Last month, the BBC, Sky and ITV all revealed plans to stage televised debates featuring Conservative leader David Cameron, Labour Prime Minister Gordon Brown and Liberal Democrat leader Nick Clegg on the panel.
Each broadcaster's 90-minute programme would be run at peak time, with Wednesday the most likely scheduling day under current plans.
As polling for the election is widely believed to be locked down for May 6, the debates would therefore run on April 14 on ITV, April 21 for Sky and April 28 for the BBC.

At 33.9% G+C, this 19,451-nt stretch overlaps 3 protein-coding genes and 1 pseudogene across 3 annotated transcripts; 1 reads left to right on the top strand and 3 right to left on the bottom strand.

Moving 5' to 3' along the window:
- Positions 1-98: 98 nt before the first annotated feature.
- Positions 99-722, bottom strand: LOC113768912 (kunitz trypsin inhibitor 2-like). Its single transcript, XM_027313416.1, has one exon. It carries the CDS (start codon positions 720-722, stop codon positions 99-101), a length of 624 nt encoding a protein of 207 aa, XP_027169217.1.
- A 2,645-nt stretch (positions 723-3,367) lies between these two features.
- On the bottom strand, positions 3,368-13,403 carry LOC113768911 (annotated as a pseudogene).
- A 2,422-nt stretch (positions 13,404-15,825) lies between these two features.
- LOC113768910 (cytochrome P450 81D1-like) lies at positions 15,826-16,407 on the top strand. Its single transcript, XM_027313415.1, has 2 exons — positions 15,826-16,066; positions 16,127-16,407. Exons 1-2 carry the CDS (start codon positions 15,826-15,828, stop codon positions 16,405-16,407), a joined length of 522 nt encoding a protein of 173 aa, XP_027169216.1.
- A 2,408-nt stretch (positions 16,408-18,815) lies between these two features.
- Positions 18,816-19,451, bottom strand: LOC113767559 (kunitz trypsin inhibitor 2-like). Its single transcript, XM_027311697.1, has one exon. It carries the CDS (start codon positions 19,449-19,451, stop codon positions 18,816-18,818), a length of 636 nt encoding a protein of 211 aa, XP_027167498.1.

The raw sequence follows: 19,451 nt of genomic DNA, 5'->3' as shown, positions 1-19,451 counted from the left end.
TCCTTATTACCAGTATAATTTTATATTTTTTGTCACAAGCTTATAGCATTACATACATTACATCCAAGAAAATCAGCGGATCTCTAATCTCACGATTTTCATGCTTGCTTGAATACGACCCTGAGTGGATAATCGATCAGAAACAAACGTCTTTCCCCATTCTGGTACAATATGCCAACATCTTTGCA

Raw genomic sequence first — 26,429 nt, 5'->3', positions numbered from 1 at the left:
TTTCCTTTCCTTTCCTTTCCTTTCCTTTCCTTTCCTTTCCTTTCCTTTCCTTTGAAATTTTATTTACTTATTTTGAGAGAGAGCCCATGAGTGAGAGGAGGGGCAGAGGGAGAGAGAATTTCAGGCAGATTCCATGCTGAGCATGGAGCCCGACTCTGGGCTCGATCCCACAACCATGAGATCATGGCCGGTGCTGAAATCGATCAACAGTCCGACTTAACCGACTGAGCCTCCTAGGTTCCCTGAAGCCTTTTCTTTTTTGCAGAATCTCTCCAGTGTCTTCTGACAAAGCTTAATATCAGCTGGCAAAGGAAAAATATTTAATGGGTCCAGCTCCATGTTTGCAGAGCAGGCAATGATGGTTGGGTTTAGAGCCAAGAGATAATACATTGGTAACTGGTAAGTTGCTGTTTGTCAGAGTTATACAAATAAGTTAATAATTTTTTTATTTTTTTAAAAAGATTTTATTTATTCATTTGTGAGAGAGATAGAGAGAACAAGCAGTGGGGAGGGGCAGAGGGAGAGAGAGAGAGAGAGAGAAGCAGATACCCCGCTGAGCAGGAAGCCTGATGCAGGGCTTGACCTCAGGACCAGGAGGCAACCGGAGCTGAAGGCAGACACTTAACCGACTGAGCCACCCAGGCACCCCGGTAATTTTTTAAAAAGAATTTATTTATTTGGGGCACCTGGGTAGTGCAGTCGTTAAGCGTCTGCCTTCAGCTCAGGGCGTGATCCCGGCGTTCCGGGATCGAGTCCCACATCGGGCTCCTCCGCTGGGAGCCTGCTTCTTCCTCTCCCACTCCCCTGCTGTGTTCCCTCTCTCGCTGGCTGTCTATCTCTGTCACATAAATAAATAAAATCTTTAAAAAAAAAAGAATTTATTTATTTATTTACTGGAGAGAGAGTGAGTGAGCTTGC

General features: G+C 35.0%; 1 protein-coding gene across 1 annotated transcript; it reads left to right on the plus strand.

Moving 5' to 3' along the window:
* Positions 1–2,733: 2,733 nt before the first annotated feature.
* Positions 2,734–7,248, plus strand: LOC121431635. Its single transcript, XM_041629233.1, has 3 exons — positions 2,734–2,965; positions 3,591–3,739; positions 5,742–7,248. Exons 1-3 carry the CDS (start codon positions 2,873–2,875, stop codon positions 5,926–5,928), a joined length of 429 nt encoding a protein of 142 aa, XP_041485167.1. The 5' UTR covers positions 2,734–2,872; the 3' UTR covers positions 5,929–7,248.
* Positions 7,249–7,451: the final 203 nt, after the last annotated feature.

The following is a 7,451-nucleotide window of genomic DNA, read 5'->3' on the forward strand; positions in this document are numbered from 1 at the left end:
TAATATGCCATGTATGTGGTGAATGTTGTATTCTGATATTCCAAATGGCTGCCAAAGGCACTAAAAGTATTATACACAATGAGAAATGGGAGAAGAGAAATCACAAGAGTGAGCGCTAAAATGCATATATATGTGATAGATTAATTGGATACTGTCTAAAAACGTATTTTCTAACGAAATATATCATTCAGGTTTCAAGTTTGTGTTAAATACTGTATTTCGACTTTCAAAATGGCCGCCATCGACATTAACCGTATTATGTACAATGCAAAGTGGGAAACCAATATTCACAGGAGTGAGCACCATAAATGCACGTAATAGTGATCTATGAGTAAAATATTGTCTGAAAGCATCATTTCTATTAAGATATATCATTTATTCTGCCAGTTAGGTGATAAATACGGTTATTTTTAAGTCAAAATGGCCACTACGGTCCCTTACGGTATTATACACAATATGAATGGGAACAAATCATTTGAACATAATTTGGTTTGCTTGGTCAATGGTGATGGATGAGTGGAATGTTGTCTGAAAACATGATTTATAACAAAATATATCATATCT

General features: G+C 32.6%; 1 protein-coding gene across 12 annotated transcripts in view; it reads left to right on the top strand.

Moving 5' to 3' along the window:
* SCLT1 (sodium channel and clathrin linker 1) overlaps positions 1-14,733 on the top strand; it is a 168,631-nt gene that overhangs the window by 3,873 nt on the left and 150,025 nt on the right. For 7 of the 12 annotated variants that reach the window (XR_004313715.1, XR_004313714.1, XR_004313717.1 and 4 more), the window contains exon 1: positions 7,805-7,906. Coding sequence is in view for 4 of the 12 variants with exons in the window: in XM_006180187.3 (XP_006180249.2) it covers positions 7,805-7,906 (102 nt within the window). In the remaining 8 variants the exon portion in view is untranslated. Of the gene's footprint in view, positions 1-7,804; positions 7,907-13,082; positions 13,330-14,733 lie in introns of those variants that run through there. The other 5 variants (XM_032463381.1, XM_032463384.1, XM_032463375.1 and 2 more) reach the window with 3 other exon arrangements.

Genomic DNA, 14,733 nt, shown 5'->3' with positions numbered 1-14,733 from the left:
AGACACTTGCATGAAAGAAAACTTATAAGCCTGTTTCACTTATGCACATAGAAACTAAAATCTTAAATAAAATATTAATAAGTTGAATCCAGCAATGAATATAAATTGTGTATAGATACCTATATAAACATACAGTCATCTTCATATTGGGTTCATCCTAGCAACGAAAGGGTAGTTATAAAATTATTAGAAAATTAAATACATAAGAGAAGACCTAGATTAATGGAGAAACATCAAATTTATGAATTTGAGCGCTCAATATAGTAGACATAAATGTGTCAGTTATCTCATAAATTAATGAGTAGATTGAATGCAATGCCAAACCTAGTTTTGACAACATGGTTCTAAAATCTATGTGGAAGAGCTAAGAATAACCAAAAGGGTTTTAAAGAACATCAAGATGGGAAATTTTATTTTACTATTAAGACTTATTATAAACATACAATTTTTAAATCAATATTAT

However, Sky and the BBC's debate programmes would clash with the two-legged Champions League semi-final potentially featuring involvement from Manchester United, Chelsea and Arsenal. Sky and ITV also plan to televise the games.
Switching the debates to Tuesday would equally cause problems as both semi-final clashes alternate between Tuesdays and Wednesdays for each week.
Scheduling the debates is further complicated because the outcome of English clubs in the quarter-finals will not be known until April 6, giving limited time for planning or promotion.
Holding the debates on a Thursday would equally clash with the Europa League semi-finals, with English teams Liverpool, Everton and Fulham all still in contention.
As Friday and Saturday prime time slots are unfeasible and unsuitable, that leaves just Sunday and Monday left for ITV and Sky to work with.